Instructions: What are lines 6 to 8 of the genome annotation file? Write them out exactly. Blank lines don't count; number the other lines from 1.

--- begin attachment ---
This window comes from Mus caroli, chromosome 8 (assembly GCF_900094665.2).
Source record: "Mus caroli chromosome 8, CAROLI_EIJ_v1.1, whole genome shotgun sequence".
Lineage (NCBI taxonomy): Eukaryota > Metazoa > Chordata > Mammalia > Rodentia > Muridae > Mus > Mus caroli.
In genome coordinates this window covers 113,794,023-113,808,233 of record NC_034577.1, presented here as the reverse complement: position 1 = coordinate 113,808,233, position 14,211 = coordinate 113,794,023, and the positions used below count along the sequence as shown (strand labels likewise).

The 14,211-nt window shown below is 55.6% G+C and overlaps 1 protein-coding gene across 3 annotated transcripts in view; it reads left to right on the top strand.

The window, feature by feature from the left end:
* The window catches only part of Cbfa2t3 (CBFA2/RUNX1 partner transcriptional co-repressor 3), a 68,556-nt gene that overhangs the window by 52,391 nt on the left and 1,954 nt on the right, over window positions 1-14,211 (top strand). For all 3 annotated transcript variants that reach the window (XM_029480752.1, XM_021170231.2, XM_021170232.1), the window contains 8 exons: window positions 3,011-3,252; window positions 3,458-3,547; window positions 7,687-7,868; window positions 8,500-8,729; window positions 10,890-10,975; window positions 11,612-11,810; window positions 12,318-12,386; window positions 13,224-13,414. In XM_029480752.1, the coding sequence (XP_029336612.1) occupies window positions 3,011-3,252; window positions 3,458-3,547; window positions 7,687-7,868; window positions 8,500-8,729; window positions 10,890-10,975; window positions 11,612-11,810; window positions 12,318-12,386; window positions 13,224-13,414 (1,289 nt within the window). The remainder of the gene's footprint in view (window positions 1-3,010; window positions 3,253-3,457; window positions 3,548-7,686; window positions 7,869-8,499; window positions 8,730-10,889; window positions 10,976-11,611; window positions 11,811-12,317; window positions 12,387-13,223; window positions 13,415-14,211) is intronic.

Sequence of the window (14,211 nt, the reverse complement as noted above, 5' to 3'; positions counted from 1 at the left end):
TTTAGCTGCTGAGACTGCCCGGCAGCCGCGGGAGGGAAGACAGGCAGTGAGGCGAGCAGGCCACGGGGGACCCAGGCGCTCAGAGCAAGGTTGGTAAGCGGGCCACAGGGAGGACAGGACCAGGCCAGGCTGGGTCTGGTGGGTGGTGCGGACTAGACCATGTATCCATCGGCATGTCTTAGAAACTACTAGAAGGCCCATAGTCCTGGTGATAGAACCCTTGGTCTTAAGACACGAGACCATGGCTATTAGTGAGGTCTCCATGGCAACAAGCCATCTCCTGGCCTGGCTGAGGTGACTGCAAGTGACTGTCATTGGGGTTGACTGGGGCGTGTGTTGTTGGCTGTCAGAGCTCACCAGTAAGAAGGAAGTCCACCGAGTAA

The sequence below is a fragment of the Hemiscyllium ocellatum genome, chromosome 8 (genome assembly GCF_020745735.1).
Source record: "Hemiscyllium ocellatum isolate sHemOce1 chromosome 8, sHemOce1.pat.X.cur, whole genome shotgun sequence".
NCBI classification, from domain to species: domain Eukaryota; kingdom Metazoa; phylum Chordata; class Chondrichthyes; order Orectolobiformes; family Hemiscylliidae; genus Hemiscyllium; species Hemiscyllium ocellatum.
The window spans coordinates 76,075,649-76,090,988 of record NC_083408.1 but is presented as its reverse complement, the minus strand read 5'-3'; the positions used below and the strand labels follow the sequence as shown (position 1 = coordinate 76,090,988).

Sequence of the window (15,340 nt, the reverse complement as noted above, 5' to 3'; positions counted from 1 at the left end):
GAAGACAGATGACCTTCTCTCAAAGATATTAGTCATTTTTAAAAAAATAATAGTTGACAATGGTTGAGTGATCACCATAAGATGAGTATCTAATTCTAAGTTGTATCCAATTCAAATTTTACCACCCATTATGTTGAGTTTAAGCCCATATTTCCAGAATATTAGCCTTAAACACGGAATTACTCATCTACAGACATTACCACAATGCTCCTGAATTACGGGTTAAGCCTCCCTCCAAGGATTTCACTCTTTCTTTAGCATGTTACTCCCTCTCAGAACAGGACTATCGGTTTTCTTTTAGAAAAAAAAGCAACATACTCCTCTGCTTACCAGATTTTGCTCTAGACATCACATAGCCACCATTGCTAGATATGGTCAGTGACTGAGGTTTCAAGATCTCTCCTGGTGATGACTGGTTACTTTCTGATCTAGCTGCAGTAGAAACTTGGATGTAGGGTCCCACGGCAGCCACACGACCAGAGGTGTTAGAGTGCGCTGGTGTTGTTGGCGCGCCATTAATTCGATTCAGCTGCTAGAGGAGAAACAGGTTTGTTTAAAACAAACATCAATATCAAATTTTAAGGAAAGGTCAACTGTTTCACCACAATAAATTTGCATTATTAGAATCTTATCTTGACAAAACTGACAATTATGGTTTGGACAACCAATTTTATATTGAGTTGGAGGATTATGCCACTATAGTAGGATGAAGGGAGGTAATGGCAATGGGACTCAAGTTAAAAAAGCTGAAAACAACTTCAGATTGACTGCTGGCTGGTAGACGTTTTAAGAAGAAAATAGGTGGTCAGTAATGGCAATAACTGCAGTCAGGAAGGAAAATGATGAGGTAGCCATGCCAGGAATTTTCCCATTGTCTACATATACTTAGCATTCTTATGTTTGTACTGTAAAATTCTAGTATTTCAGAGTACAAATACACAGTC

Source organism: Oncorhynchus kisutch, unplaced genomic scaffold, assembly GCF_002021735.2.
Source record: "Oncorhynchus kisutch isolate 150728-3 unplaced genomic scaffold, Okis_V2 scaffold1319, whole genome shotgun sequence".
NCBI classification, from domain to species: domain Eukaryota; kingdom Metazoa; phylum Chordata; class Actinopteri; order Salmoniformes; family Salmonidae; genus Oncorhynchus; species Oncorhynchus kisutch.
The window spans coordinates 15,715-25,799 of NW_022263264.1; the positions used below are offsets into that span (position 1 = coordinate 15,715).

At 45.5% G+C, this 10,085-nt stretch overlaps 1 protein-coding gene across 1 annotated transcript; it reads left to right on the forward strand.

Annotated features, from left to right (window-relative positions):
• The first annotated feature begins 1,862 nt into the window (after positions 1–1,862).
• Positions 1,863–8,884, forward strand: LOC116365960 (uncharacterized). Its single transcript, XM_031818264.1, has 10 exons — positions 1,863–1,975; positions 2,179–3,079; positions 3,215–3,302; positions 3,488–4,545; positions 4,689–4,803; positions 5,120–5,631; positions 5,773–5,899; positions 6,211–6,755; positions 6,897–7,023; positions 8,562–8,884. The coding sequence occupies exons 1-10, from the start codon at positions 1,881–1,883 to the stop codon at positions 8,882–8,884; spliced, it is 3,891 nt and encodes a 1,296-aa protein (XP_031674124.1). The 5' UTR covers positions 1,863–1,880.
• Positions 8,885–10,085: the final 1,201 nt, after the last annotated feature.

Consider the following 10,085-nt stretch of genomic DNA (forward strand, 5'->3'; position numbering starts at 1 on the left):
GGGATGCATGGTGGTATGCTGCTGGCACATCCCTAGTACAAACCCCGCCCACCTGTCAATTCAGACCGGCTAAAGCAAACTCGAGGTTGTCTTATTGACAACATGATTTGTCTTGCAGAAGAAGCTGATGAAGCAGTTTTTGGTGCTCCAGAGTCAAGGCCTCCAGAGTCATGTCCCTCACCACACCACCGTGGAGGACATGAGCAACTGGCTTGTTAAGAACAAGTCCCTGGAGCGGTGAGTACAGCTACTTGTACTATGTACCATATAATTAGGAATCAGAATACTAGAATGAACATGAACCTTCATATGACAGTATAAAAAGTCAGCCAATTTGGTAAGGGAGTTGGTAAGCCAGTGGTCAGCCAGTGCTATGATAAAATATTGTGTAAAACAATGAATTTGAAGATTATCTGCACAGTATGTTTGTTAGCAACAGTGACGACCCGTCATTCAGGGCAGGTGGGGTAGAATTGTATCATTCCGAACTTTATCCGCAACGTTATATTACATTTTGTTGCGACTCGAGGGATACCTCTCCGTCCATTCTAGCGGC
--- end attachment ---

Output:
The window, feature by feature from the left end:
* The window catches only part of Cbfa2t3 (CBFA2/RUNX1 partner transcriptional co-repressor 3), a 68,556-nt gene that overhangs the window by 52,391 nt on the left and 1,954 nt on the right, over window positions 1-14,211 (top strand). For all 3 annotated transcript variants that reach the window (XM_029480752.1, XM_021170231.2, XM_021170232.1), the window contains 8 exons: window positions 3,011-3,252; window positions 3,458-3,547; window positions 7,687-7,868; window positions 8,500-8,729; window positions 10,890-10,975; window positions 11,612-11,810; window positions 12,318-12,386; window positions 13,224-13,414. In XM_029480752.1, the coding sequence (XP_029336612.1) occupies window positions 3,011-3,252; window positions 3,458-3,547; window positions 7,687-7,868; window positions 8,500-8,729; window positions 10,890-10,975; window positions 11,612-11,810; window positions 12,318-12,386; window positions 13,224-13,414 (1,289 nt within the window). The remainder of the gene's footprint in view (window positions 1-3,010; window positions 3,253-3,457; window positions 3,548-7,686; window positions 7,869-8,499; window positions 8,730-10,889; window positions 10,976-11,611; window positions 11,811-12,317; window positions 12,387-13,223; window positions 13,415-14,211) is intronic.

Sequence of the window (14,211 nt, the reverse complement as noted above, 5' to 3'; positions counted from 1 at the left end):